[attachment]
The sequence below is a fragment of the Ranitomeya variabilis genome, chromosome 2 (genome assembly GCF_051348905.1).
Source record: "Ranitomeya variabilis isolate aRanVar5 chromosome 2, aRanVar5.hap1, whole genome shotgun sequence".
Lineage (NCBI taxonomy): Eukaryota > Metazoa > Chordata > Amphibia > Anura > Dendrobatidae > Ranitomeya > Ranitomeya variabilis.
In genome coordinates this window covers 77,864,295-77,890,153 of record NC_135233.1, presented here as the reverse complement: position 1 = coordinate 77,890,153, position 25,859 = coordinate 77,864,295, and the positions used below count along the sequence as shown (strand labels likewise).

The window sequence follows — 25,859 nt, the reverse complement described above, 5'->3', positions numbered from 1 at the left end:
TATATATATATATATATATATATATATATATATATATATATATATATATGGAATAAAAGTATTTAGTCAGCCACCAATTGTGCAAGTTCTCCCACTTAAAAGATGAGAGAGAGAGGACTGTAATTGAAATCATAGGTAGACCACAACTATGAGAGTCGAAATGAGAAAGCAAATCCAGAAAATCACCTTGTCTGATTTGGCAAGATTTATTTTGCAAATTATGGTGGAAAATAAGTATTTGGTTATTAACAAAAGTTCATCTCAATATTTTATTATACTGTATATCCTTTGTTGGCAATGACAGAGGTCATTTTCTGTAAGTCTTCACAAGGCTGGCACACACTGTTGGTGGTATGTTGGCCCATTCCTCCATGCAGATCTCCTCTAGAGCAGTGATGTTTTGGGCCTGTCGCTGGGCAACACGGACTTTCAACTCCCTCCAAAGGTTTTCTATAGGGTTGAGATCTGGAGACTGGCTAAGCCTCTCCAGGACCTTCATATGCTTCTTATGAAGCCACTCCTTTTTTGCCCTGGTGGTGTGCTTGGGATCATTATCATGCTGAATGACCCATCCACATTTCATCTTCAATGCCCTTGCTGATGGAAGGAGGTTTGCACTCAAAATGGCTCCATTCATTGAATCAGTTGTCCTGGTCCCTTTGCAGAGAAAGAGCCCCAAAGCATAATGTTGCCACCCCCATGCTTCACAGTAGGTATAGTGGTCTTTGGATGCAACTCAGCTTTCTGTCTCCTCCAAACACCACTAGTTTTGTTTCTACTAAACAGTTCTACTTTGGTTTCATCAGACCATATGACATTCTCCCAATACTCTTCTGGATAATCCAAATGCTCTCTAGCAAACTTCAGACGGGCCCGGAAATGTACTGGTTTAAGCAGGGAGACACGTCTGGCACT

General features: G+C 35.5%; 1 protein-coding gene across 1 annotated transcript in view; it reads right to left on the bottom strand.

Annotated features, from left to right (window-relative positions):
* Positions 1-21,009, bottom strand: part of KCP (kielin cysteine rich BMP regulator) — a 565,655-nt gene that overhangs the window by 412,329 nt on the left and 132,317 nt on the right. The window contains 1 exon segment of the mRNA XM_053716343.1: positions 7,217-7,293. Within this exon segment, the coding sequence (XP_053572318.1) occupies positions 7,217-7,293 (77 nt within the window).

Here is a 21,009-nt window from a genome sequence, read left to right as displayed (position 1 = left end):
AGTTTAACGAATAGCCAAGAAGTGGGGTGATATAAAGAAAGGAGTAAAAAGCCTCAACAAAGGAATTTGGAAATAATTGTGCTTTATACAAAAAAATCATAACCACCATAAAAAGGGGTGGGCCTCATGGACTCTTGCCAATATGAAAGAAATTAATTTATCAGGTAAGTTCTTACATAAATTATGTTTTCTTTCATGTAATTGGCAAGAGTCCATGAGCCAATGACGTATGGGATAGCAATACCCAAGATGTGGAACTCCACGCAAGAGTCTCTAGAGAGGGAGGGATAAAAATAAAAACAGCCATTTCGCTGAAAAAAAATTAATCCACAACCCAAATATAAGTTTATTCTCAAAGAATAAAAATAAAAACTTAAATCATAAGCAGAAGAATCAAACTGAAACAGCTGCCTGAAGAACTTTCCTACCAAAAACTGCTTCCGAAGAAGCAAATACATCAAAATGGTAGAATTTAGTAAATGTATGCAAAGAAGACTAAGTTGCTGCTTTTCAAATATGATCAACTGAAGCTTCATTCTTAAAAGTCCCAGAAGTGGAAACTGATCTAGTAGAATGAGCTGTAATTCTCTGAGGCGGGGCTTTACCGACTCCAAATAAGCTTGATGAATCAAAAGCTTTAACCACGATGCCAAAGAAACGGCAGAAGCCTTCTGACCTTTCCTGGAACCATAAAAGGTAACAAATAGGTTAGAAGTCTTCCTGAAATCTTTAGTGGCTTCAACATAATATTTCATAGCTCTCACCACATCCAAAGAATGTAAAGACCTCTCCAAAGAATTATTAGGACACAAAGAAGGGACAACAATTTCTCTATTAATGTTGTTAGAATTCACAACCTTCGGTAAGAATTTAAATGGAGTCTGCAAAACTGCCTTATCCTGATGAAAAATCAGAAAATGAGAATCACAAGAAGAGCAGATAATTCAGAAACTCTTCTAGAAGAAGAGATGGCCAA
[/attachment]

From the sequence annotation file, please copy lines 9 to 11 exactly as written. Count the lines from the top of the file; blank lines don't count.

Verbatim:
* Positions 1-21,009, bottom strand: part of KCP (kielin cysteine rich BMP regulator) — a 565,655-nt gene that overhangs the window by 412,329 nt on the left and 132,317 nt on the right. The window contains 1 exon segment of the mRNA XM_053716343.1: positions 7,217-7,293. Within this exon segment, the coding sequence (XP_053572318.1) occupies positions 7,217-7,293 (77 nt within the window).

Here is a 21,009-nt window from a genome sequence, read left to right as displayed (position 1 = left end):
AGTTTAACGAATAGCCAAGAAGTGGGGTGATATAAAGAAAGGAGTAAAAAGCCTCAACAAAGGAATTTGGAAATAATTGTGCTTTATACAAAAAAATCATAACCACCATAAAAAGGGGTGGGCCTCATGGACTCTTGCCAATATGAAAGAAATTAATTTATCAGGTAAGTTCTTACATAAATTATGTTTTCTTTCATGTAATTGGCAAGAGTCCATGAGCCAATGACGTATGGGATAGCAATACCCAAGATGTGGAACTCCACGCAAGAGTCTCTAGAGAGGGAGGGATAAAAATAAAAACAGCCATTTCGCTGAAAAAAAATTAATCCACAACCCAAATATAAGTTTATTCTCAAAGAATAAAAATAAAAACTTAAATCATAAGCAGAAGAATCAAACTGAAACAGCTGCCTGAAGAACTTTCCTACCAAAAACTGCTTCCGAAGAAGCAAATACATCAAAATGGTAGAATTTAGTAAATGTATGCAAAGAAGACTAAGTTGCTGCTTTTCAAATATGATCAACTGAAGCTTCATTCTTAAAAGTCCCAGAAGTGGAAACTGATCTAGTAGAATGAGCTGTAATTCTCTGAGGCGGGGCTTTACCGACTCCAAATAAGCTTGATGAATCAAAAGCTTTAACCACGATGCCAAAGAAACGGCAGAAGCCTTCTGACCTTTCCTGGAACCATAAAAGGTAACAAATAGGTTAGAAGTCTTCCTGAAATCTTTAGTGGCTTCAACATAATATTTCATAGCTCTCACCACATCCAAAGAATGTAAAGACCTCTCCAAAGAATTATTAGGACACAAAGAAGGGACAACAATTTCTCTATTAATGTTGTTAGAATTCACAACCTTCGGTAAGAATTTAAATGGAGTCTGCAAAACTGCCTTATCCTGATGAAAAATCAGAAAATGAGAATCACAAGAAGAGCAGATAATTCAGAAACTCTTCTAGAAGAAGAGATGGCCAA